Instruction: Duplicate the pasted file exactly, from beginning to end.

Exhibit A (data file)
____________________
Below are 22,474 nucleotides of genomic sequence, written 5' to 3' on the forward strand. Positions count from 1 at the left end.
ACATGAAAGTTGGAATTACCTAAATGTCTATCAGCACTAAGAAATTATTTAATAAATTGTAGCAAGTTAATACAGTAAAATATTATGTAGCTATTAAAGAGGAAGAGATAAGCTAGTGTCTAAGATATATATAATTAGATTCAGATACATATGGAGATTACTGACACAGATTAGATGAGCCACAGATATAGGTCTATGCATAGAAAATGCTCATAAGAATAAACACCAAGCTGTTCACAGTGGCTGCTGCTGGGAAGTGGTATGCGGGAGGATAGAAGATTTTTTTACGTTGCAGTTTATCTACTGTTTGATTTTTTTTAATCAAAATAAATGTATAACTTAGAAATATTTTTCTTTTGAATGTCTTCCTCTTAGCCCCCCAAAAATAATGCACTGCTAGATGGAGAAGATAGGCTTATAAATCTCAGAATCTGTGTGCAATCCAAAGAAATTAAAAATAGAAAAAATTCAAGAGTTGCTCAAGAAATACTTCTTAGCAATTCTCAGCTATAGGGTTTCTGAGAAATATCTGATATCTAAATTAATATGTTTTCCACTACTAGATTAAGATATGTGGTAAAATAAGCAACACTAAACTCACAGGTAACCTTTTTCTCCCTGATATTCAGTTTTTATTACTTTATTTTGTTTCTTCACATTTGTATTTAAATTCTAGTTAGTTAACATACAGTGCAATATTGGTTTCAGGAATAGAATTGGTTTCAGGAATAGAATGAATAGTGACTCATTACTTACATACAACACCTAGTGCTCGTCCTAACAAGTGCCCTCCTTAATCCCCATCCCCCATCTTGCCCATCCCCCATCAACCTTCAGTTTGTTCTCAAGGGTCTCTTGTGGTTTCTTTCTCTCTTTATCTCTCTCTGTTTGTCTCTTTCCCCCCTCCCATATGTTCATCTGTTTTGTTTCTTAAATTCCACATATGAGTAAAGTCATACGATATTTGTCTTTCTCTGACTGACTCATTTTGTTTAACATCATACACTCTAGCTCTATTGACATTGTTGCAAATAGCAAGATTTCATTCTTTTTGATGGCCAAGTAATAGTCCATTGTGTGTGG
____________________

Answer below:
Below are 22,474 nucleotides of genomic sequence, written 5' to 3' on the forward strand. Positions count from 1 at the left end.
ACATGAAAGTTGGAATTACCTAAATGTCTATCAGCACTAAGAAATTATTTAATAAATTGTAGCAAGTTAATACAGTAAAATATTATGTAGCTATTAAAGAGGAAGAGATAAGCTAGTGTCTAAGATATATATAATTAGATTCAGATACATATGGAGATTACTGACACAGATTAGATGAGCCACAGATATAGGTCTATGCATAGAAAATGCTCATAAGAATAAACACCAAGCTGTTCACAGTGGCTGCTGCTGGGAAGTGGTATGCGGGAGGATAGAAGATTTTTTTACGTTGCAGTTTATCTACTGTTTGATTTTTTTTAATCAAAATAAATGTATAACTTAGAAATATTTTTCTTTTGAATGTCTTCCTCTTAGCCCCCCAAAAATAATGCACTGCTAGATGGAGAAGATAGGCTTATAAATCTCAGAATCTGTGTGCAATCCAAAGAAATTAAAAATAGAAAAAATTCAAGAGTTGCTCAAGAAATACTTCTTAGCAATTCTCAGCTATAGGGTTTCTGAGAAATATCTGATATCTAAATTAATATGTTTTCCACTACTAGATTAAGATATGTGGTAAAATAAGCAACACTAAACTCACAGGTAACCTTTTTCTCCCTGATATTCAGTTTTTATTACTTTATTTTGTTTCTTCACATTTGTATTTAAATTCTAGTTAGTTAACATACAGTGCAATATTGGTTTCAGGAATAGAATTGGTTTCAGGAATAGAATGAATAGTGACTCATTACTTACATACAACACCTAGTGCTCGTCCTAACAAGTGCCCTCCTTAATCCCCATCCCCCATCTTGCCCATCCCCCATCAACCTTCAGTTTGTTCTCAAGGGTCTCTTGTGGTTTCTTTCTCTCTTTATCTCTCTCTGTTTGTCTCTTTCCCCCCTCCCATATGTTCATCTGTTTTGTTTCTTAAATTCCACATATGAGTAAAGTCATACGATATTTGTCTTTCTCTGACTGACTCATTTTGTTTAACATCATACACTCTAGCTCTATTGACATTGTTGCAAATAGCAAGATTTCATTCTTTTTGATGGCCAAGTAATAGTCCATTGTGTGTGG